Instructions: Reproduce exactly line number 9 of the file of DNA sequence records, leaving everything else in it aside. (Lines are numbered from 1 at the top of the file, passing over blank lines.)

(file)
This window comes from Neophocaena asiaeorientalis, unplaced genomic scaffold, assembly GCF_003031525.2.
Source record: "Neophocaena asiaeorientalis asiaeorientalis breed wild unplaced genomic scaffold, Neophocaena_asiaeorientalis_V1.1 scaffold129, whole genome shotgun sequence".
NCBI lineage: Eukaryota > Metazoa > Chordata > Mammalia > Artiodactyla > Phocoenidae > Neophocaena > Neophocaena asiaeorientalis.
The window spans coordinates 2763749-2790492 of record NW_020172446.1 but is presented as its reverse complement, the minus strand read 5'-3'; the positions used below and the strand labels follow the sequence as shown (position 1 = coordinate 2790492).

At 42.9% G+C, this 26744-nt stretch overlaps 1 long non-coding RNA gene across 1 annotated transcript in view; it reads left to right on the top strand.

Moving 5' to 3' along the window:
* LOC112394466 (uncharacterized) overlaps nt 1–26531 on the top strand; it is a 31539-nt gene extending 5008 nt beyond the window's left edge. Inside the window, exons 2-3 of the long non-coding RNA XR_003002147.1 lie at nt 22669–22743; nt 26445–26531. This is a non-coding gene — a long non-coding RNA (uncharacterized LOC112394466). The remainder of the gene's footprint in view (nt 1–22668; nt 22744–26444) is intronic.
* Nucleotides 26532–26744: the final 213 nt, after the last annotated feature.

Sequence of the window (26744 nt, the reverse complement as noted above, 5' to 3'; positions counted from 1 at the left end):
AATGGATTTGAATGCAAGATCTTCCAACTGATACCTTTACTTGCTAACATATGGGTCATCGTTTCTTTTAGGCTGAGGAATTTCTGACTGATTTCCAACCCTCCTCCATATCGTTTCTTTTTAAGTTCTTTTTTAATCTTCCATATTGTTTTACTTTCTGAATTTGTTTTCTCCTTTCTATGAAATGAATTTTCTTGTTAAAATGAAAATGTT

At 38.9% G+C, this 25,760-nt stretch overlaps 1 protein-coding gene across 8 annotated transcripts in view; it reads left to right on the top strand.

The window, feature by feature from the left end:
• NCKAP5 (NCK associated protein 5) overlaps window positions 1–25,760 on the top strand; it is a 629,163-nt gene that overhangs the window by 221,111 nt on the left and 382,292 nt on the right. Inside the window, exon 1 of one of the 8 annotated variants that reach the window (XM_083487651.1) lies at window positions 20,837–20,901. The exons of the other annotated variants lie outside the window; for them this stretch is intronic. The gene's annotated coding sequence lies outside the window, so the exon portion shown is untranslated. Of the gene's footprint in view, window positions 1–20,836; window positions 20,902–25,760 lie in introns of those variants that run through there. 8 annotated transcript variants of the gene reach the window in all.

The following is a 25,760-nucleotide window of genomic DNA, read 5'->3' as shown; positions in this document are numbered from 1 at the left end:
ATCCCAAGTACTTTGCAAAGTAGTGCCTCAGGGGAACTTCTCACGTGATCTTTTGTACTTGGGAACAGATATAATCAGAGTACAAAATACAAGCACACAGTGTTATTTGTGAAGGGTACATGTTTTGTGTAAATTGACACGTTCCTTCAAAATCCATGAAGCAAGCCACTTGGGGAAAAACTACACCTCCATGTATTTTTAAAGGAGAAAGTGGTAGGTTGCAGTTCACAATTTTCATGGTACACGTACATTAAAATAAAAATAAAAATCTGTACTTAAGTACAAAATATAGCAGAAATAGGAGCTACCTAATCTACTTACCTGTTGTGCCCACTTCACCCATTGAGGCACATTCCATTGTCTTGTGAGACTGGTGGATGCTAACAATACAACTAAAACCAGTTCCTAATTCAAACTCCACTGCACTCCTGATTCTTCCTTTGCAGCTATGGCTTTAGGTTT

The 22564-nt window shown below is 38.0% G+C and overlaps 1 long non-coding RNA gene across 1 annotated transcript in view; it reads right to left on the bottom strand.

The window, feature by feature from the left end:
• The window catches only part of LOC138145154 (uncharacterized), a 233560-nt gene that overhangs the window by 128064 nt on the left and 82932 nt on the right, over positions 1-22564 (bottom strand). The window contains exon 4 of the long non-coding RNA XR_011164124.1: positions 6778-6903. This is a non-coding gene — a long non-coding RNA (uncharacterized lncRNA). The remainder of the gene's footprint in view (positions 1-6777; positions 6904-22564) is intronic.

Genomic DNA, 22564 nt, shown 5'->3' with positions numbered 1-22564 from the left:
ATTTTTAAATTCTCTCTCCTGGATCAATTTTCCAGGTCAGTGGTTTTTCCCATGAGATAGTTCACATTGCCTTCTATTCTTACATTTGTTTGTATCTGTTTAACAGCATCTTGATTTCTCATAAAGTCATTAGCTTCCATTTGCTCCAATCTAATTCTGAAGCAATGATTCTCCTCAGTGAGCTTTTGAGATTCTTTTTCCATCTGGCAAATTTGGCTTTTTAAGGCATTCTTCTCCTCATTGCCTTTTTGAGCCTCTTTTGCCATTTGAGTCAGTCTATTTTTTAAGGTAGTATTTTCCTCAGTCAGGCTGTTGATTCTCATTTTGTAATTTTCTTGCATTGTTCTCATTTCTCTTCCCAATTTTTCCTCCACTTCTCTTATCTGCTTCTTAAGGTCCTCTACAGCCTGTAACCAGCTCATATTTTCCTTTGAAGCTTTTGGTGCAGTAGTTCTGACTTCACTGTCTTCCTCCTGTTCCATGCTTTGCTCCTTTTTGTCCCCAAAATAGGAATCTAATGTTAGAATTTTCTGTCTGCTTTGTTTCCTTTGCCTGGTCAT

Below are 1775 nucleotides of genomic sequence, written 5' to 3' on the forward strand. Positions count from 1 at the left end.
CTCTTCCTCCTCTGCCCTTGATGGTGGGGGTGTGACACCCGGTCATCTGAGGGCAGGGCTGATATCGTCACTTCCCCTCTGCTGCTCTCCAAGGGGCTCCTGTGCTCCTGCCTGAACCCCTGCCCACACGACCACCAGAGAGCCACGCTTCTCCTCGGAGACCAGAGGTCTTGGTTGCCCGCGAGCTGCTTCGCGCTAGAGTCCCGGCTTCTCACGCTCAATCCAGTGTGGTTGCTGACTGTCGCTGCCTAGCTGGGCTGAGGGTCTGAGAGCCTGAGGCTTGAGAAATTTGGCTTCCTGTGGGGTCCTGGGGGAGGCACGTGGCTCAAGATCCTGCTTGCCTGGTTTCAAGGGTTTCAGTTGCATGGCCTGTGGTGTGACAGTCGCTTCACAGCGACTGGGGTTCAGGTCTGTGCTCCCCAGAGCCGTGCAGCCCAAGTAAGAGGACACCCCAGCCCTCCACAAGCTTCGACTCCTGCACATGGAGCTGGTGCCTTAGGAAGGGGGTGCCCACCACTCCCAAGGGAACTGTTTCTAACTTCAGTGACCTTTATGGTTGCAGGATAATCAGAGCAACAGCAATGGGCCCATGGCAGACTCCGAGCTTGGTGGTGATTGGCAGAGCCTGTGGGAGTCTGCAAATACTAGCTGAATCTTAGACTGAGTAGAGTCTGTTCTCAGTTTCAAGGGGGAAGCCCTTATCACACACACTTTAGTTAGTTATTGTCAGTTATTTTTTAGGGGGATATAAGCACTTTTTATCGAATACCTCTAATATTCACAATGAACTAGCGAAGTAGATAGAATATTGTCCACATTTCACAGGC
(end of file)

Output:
Sequence of the window (26744 nt, the reverse complement as noted above, 5' to 3'; positions counted from 1 at the left end):